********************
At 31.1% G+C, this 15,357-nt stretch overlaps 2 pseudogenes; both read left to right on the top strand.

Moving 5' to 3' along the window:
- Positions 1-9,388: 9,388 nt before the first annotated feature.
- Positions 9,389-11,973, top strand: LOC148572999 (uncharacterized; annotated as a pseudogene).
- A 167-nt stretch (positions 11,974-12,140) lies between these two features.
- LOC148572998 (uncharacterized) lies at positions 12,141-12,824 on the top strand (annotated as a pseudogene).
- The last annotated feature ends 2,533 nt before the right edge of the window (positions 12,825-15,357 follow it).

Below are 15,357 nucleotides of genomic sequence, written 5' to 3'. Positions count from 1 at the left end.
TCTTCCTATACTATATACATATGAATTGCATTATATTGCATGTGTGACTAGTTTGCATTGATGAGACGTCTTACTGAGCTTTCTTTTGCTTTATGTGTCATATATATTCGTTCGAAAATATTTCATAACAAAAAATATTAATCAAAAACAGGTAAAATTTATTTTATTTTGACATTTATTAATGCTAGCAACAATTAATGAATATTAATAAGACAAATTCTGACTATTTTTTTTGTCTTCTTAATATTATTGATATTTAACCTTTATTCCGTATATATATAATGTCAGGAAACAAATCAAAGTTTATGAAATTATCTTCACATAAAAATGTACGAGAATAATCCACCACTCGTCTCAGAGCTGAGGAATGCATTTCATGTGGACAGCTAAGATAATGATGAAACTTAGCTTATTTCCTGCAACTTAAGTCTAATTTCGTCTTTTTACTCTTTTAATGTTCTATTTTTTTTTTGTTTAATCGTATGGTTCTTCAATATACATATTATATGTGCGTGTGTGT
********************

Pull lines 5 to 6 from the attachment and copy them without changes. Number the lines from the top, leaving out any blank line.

- A 167-nt stretch (positions 11,974-12,140) lies between these two features.
- LOC148572998 (uncharacterized) lies at positions 12,141-12,824 on the top strand (annotated as a pseudogene).